Spoiler Alert: Parents, the following post contains some candid discussion regarding the Easter Bunny, as well as his friends Santa and the Tooth Fairy, that may not be entirely appropriate for young eyes. Hop along accordingly!
I’m not sure when it dawned on me, but it wasn’t a dramatic epiphany. I’m talking, of course, about my gradual realization that beloved childhood figures like the Easter Bunny and Santa Claus were not, in fact, all that I’d been earnestly informed they were.
For a start, I grew up in an apartment in New York City, so the notion of St. Nicholas squeezing his pronounced posterior down any chimneys was out of the question. I’m not sure what my parents told me about his method of entry, but I seem to recall believing that he somehow arrived through our stereo, which occupied a place in our living room where a fireplace would have been. That didn't make a whole lot of sense either, but at the time, I wasn’t troubled by such nuances: There were presents to be opened.
The Easter Bunny made even less sense. From what I understood, Santa had a squadron of flying reindeer (nope, nothing dubious about that) and a backup crew of ninja-stealthy elves to help him accomplish his appointed rounds, but the `Bunny worked alone. How a solitary anthropomorphic rodent was supposed to be able to deliver a payload of chocolate eggs and whatnot to all the good little children around the world begged an awful lot of difficult logistical questions. After a while, I just stopped buyin’ it.
The good news, of course, was that in both cases, it didn’t actually matter. It’s not like the treats dried up when it was disclosed that the Easter Bunny was a cotton-tailed sham. The bad news was that when I finally saw through the ruse, an irreplaceable portion of my childhood innocence was gone forever.
Decades later, the shoe is on the other foot; I now have two little children of my own. When they were born, I wasn’t sure if I wanted to be a party to the perpetuation of “the big lie.” I guess I was just uncomfortable with the notion of telling any sort of lie – “little white” or otherwise – to my kids, being that is set both a bad example and a bad precedent.
That noble notion was swiftly dismissed by my wife and my mother, who, as I detailed in a recent post, gets a big kick out of orchestrating Easter egg hunts. Those ladies couldn’t wait to regale my kids with whimsical tales about the Easter Bunny. For them, instilling that fanciful mythology into their little lives and watching their eyes grow wide with anticipation was an accepted part of the child-rearing process, and not to be trifled with.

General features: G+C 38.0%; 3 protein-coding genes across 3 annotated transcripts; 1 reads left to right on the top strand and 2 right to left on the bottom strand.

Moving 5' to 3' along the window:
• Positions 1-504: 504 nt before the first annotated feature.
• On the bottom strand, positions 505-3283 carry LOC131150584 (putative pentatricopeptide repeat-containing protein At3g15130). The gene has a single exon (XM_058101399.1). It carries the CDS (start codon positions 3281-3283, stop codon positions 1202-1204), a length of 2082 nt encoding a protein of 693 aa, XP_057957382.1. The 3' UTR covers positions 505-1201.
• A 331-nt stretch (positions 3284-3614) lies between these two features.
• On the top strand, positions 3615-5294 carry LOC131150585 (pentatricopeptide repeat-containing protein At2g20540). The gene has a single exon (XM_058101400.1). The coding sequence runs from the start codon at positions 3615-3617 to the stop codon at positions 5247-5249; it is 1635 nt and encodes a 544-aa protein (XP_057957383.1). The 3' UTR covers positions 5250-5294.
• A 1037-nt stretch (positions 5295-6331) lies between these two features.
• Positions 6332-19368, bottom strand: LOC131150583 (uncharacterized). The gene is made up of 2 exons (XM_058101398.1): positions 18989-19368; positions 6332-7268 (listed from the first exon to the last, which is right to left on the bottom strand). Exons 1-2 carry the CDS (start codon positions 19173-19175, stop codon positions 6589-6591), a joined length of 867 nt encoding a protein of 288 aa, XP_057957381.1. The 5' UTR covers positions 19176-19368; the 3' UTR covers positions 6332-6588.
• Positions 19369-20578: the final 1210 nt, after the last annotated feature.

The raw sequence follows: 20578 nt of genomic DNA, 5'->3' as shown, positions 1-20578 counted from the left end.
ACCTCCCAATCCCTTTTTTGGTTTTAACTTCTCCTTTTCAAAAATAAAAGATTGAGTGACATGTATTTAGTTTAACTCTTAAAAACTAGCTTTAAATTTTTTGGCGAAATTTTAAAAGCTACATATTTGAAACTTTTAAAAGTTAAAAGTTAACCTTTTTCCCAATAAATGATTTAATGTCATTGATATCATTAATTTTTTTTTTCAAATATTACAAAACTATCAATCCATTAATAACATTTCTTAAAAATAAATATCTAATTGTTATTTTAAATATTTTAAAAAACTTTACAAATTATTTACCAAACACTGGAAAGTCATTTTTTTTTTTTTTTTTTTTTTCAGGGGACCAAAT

More to the point, while I secretly relished the idea of my kids being prematurely sharp and savvy, did I really want to be the parent of the brat who snottily crushes other children’s hopes and dreams by coldly informing them that no, Virginia, the Easter Bunny, Santa Claus and, for that matter, The Tooth Fairy do not exist? That child has no friends.
So, I kept my mouth shut and dutifully adhered to the party line, doing my best to support the illusion whenever necessary. I deftly fielded the tough procedural questions as best I could, volunteering tenuously rational explanations of how the Easter Bunny and Santa accomplished their respective missions.
Now, a couple of years into it, my 6-year-old Oliver’s belief in the `Bunny and the fat man in red borders on zealous fundamentalism. Charlotte, my 8-year-old, however -- being the bright and inquisitive little girl she is -- appears to be furtively harboring some fresh doubts, gamely holding her tongue from voicing her concerns lest she ruin the proceedings for her little brother.
On a recent walk to school, my kids started suddenly interrogating me, demanding to know how the Easter Bunny always seemed to know which relative’s home we were visiting each Easter. While I stammered out a largely unsupportable answer, I caught Charlotte’s eye, and could have sworn she gave me a knowing wink. It was a wink that simultaneously made me very proud and broke my heart at the same time.
I’m so encouraged that she’s sussed it out for herself, but I finally understand what my wife and mother were talking about. They only remain wide-eyed, little and readily-delighted for so long before wisdom and experience change them forever. Savor the Easter Bunny days while you can.
What’s a father to do? What do you tell your kids? Tell us in the comments below.
Alex Smith is a senior editor at TODAY.com who firmly believes in the Loch Ness monster.